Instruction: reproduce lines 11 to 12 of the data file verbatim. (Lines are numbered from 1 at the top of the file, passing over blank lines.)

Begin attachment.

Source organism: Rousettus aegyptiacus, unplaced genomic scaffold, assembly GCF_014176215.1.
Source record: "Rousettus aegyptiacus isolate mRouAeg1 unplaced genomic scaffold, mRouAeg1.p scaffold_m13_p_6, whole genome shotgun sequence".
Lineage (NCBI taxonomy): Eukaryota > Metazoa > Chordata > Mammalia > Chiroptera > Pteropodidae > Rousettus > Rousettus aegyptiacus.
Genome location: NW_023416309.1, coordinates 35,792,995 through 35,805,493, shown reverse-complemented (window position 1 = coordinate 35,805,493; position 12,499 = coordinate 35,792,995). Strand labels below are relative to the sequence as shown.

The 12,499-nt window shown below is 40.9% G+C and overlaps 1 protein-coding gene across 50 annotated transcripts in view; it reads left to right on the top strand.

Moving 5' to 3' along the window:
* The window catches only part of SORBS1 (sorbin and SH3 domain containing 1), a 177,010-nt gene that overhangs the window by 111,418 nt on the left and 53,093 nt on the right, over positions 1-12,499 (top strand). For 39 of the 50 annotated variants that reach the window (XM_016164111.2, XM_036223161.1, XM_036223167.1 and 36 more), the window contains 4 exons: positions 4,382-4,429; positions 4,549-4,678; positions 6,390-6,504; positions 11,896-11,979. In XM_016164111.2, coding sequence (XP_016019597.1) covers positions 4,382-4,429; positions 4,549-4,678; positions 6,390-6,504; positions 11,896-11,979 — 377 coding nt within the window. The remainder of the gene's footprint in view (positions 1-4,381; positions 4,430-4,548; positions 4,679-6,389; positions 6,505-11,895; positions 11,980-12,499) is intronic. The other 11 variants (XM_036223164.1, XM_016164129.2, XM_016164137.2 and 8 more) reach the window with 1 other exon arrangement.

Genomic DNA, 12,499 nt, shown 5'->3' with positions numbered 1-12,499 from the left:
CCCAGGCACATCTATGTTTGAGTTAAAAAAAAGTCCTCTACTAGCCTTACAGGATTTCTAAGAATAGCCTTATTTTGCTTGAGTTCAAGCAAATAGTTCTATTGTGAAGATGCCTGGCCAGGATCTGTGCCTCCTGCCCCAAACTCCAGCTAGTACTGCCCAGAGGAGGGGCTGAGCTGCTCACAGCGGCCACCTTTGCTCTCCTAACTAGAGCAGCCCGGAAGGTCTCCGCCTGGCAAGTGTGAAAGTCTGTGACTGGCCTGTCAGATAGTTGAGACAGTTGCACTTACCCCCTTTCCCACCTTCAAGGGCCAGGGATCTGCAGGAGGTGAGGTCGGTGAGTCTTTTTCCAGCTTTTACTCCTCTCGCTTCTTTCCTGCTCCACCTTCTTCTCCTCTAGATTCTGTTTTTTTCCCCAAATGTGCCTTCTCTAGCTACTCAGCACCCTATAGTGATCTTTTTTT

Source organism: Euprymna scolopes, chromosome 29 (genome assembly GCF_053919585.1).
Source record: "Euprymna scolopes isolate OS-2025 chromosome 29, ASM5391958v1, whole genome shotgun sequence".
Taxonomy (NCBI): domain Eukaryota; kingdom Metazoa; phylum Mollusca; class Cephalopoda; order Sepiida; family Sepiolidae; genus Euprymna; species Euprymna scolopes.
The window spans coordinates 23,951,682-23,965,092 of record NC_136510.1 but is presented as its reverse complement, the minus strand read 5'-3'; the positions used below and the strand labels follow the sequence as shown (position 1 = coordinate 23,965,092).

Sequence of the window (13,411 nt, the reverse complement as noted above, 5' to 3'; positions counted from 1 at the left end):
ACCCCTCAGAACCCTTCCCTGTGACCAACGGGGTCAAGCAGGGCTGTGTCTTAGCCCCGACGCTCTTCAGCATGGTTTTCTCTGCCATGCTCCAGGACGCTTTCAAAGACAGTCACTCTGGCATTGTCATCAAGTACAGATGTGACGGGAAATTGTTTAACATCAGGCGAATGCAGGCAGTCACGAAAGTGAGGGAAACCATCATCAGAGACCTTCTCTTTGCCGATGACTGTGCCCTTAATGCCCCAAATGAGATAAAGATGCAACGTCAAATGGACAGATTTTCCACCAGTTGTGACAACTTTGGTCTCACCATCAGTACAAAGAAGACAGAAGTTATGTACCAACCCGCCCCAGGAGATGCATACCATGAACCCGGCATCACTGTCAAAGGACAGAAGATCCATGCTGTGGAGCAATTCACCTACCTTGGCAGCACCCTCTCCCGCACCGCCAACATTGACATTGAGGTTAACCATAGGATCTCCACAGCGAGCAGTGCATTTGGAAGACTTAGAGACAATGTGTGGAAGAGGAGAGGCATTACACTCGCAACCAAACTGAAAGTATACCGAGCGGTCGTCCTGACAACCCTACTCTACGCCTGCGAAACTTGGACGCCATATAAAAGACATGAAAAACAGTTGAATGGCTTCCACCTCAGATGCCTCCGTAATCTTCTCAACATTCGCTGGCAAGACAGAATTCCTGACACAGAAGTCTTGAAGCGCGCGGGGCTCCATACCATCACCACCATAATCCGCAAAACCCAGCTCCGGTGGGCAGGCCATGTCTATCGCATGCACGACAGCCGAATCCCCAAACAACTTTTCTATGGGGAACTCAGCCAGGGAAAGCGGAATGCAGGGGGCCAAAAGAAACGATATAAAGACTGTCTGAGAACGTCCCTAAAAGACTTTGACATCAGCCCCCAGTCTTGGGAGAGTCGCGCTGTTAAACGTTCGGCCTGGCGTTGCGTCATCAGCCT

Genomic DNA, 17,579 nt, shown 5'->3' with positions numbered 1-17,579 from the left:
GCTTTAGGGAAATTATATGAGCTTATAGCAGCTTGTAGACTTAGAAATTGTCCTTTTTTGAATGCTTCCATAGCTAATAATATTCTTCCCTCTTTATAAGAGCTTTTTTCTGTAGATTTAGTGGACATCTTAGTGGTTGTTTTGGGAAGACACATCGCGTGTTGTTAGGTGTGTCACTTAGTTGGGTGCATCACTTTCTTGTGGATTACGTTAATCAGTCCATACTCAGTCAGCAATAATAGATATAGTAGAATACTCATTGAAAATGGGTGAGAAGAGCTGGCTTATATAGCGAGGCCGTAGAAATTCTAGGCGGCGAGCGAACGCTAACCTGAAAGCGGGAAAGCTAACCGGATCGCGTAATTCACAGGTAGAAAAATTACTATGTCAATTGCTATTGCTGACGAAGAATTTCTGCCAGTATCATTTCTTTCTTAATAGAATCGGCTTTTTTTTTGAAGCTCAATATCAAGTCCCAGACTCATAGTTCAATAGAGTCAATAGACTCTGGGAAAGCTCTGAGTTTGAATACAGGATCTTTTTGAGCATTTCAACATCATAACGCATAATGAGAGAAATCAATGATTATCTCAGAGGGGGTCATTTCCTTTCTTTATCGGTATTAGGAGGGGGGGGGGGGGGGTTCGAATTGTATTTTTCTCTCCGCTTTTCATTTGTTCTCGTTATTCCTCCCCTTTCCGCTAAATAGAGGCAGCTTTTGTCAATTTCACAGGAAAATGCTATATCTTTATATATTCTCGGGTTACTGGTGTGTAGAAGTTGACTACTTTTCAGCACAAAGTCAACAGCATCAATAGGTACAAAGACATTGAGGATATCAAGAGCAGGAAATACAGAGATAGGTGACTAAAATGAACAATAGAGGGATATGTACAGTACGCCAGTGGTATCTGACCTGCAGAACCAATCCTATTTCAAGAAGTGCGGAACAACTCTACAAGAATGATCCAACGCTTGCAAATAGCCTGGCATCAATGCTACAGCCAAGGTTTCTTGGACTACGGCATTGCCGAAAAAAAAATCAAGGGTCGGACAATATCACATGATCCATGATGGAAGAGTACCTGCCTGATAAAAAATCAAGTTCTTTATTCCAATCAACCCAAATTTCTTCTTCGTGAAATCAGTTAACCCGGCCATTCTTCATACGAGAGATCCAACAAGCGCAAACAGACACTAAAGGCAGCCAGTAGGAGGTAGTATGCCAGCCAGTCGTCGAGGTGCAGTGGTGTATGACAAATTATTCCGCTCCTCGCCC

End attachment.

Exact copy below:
Source record: "Euprymna scolopes isolate OS-2025 chromosome 29, ASM5391958v1, whole genome shotgun sequence".
Taxonomy (NCBI): domain Eukaryota; kingdom Metazoa; phylum Mollusca; class Cephalopoda; order Sepiida; family Sepiolidae; genus Euprymna; species Euprymna scolopes.